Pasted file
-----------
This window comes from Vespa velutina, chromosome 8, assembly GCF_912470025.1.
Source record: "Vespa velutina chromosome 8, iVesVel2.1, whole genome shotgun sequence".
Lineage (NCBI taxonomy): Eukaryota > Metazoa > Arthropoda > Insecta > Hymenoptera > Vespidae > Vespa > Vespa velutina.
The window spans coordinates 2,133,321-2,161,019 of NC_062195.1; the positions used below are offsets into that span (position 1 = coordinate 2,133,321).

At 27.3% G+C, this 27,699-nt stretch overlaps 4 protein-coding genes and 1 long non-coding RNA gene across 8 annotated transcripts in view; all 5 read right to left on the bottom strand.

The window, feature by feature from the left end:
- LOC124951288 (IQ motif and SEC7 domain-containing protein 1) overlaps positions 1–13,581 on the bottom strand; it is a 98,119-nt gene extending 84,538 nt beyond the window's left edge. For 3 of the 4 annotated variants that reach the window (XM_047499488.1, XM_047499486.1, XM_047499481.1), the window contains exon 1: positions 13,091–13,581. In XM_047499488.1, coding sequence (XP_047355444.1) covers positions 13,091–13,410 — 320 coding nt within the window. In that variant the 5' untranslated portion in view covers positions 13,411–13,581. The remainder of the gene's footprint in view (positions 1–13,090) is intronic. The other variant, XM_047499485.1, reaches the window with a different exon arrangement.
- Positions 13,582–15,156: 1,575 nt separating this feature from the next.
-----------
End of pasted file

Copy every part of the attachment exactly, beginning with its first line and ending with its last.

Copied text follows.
This window comes from Vespa velutina, chromosome 8, assembly GCF_912470025.1.
Source record: "Vespa velutina chromosome 8, iVesVel2.1, whole genome shotgun sequence".
Lineage (NCBI taxonomy): Eukaryota > Metazoa > Arthropoda > Insecta > Hymenoptera > Vespidae > Vespa > Vespa velutina.
The window spans coordinates 2,133,321-2,161,019 of NC_062195.1; the positions used below are offsets into that span (position 1 = coordinate 2,133,321).

At 27.3% G+C, this 27,699-nt stretch overlaps 4 protein-coding genes and 1 long non-coding RNA gene across 8 annotated transcripts in view; all 5 read right to left on the bottom strand.

The window, feature by feature from the left end:
- LOC124951288 (IQ motif and SEC7 domain-containing protein 1) overlaps positions 1–13,581 on the bottom strand; it is a 98,119-nt gene extending 84,538 nt beyond the window's left edge. For 3 of the 4 annotated variants that reach the window (XM_047499488.1, XM_047499486.1, XM_047499481.1), the window contains exon 1: positions 13,091–13,581. In XM_047499488.1, coding sequence (XP_047355444.1) covers positions 13,091–13,410 — 320 coding nt within the window. In that variant the 5' untranslated portion in view covers positions 13,411–13,581. The remainder of the gene's footprint in view (positions 1–13,090) is intronic. The other variant, XM_047499485.1, reaches the window with a different exon arrangement.
- Positions 13,582–15,156: 1,575 nt separating this feature from the next.